Do It for Chappie: The Ray Chapman Tragedy by Rick Swaine

Do It for Chappie: The Ray Chapman Tragedy by Rick Swaine
Publisher: Tucker Bay Publishing
Genre: Fiction, Historical, Historical Re-Telling
Rating: 4 stars
Reviewed by Nymphaea

“Do It for Chappie: The Ray Chapman Tragedy” is an authentic account of the Cleveland Indians’ 1920 season and the incredible obstacles they overcame to beat out Babe Ruth’s destiny-favored New York Yankees and Shoeless Joe Jackson’s ill-fated Chicago White Sox for the American League pennant – most notably the devastating loss of their popular team captain and star shortstop, Ray Chapman.

Chapman, one of the most popular players in the game, was fatally beaned by the New York Yankees’ Carl Mays, a reputed head-hunter and one of the league’s most reviled characters, late in the season. Tied with the Yankees for the league lead at the time of the incident, the Indians all but fell out of the pennant race before taking up the battle cry “Do It for Chappie” and storming back to win the American League pennant – and subsequently the World Series.

Ironically, the 1920 season was supposed to be Chapman’s last as a player. The son of a poor miner, he’d married the daughter of a wealthy Cleveland family less than a year earlier following a storybook romance. Though still in his prime, he intended to retire from baseball when it came time to raise a family. He had found out his new bride was pregnant just weeks before he was killed.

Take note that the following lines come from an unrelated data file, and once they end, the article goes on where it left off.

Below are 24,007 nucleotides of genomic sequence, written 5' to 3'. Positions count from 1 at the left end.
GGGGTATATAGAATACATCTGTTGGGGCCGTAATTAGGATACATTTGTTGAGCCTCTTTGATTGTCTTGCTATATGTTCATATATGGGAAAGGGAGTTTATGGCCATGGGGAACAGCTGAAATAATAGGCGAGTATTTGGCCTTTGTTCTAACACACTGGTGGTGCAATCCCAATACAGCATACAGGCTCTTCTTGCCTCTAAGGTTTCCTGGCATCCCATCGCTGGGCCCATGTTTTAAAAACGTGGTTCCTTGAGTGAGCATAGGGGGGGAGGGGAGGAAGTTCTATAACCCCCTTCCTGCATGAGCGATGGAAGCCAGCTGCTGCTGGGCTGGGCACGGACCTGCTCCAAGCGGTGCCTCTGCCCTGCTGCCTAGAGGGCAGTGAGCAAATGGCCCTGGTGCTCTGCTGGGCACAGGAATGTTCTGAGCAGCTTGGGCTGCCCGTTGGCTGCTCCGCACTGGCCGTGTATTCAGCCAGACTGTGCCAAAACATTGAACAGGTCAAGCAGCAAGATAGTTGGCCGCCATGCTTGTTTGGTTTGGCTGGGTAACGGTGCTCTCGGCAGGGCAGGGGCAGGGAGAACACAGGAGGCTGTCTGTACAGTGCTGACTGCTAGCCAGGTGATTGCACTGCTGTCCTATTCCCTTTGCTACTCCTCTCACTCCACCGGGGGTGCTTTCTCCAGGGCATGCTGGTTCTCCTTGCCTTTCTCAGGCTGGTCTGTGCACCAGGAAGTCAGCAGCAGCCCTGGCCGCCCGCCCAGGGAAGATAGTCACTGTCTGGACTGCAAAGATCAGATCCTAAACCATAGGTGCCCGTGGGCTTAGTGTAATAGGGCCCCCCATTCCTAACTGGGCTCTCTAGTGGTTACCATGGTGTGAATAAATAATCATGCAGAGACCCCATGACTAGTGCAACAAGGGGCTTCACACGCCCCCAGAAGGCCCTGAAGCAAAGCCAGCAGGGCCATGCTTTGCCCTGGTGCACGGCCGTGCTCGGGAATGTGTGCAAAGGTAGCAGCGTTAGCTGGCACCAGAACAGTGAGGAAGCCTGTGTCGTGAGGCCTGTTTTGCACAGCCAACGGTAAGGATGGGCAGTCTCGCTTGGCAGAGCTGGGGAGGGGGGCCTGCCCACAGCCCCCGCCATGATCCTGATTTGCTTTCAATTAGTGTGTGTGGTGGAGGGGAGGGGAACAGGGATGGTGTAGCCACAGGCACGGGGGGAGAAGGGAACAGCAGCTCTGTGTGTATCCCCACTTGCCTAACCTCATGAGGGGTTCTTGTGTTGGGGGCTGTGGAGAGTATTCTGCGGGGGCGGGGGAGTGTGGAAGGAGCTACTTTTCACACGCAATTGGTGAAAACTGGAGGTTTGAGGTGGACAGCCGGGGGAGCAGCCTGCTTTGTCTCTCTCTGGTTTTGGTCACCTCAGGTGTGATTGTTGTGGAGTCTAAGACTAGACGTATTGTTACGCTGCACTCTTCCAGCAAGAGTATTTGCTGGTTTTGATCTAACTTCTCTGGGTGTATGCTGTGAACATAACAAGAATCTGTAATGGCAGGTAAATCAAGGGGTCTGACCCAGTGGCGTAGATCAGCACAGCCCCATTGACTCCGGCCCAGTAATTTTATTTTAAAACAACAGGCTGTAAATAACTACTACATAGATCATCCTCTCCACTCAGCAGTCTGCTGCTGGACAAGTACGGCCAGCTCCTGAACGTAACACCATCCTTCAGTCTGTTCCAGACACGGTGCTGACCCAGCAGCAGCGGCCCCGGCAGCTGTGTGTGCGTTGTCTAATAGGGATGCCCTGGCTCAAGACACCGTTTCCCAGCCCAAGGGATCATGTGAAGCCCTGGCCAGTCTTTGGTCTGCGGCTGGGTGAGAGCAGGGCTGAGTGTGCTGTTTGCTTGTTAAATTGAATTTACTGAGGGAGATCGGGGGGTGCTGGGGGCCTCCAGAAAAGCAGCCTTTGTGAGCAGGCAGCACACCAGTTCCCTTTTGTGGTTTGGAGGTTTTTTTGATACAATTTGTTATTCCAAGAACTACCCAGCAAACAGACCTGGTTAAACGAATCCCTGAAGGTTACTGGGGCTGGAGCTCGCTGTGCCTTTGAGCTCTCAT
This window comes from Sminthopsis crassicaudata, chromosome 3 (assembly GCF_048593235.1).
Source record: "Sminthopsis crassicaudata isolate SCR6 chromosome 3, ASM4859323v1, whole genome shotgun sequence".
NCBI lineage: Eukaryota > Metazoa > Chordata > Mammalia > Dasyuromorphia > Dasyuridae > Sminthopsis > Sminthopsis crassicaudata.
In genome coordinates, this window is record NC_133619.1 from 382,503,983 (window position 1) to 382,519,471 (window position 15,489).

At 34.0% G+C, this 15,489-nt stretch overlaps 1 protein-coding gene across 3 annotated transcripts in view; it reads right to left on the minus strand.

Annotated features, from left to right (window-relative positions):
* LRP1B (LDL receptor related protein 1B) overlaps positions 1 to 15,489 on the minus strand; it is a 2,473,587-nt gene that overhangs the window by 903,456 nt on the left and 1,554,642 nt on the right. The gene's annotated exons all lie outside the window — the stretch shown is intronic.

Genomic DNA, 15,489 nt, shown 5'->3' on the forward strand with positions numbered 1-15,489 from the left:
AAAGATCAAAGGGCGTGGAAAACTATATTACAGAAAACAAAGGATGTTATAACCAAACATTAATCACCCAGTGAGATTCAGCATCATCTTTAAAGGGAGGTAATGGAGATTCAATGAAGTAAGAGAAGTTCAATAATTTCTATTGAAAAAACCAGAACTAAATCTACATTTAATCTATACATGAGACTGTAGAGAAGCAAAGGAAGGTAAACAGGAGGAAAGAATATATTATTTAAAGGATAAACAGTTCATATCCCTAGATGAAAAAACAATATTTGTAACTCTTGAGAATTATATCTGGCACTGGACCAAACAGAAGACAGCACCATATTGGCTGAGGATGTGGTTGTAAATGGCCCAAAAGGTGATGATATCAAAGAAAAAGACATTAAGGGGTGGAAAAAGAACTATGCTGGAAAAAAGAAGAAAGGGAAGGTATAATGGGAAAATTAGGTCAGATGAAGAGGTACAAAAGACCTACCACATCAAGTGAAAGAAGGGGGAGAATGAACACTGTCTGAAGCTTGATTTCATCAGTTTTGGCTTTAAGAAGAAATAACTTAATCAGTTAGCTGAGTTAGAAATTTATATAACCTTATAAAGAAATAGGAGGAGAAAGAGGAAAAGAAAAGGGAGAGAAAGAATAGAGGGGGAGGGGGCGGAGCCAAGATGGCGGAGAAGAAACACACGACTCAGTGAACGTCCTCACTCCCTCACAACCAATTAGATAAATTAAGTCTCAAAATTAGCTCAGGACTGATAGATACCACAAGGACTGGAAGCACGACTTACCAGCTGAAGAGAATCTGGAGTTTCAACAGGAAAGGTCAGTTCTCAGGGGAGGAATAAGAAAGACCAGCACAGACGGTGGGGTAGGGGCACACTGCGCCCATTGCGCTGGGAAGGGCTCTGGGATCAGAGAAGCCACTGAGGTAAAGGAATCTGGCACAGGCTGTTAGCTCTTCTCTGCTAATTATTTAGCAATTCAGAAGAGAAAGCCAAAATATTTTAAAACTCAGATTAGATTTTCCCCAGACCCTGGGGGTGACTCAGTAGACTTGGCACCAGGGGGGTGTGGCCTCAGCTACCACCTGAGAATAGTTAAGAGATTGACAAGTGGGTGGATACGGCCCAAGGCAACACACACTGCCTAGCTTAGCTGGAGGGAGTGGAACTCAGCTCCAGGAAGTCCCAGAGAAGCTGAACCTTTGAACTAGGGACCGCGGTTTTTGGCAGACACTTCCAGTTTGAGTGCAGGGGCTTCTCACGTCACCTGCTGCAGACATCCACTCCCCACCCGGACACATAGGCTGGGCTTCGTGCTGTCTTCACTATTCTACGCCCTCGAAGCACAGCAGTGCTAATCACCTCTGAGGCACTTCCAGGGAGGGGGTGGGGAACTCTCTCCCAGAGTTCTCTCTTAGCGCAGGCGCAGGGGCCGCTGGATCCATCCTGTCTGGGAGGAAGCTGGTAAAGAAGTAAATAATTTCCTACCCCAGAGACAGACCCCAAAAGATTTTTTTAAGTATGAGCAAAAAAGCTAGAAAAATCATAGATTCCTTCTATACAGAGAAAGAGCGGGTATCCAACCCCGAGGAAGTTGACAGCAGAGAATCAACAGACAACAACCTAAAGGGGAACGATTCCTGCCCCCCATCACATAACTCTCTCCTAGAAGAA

No account of the 1920 season would be complete without the story of the infamous “Black Sox Scandal” in which the Chicago White Sox were accused of fixing the previous year’s World Series. The scandal’s exposure during the 1920 season had a direct bearing on the pennant race in which the Sox battled the Indians and Yankees down to the wire.

This book is written in the historical novel style, which allows the story to be told in the present tense through the eyes of the characters involved, portrayed as they are known to history. No documented facts are knowingly misrepresented or omitted. However, plausible dialogue, musings and minor scenarios are constructed to flesh out the characters and impart the rich flavor of baseball as it was played in the formative years of the modern game, just as the turbulent decade of Roaring Twenties was beginning to unfold.

A post-1920 epilogue and profiles of key characters are included.

A man, baseball and a bad accident…

I picked up this book because I’d watched Ken Burns’ Baseball and learned about Ray Chapman. He was beaned by a pitch in the 1920 baseball season. As a result of being brained by the ball, he died. It fascinated me that someone could be hurt that way–although not surprising–and I wanted to know about the player, not just the incident.

This is a historical re-telling, so some liberties are taken with the characters. I won’t lie, it can be a bit jarring because I expected the story to be more factual, not so much a fictionalization. That said, it’s still interesting and I read it over the course of a couple days.

Ray is a sympathetic character because he’s just gotten married, is happy and his wife is now pregnant, but it’s been suggested by his in-laws that he give up baseball. All he wants to do is get through this season and he’s done. Except this is the era of no batting helmets and dirty baseballs roughed up to make them curve, twist and make them nearly invisible when pitched.

I felt so bad for Ray and his wife. They had big plans, and no one came out unscathed. I felt for his team, too. They were shattered, but at least they rallied for their fallen comrade.

If you like a good baseball story, an underdog story and one that will stick with you after the last page, then this one is for you.

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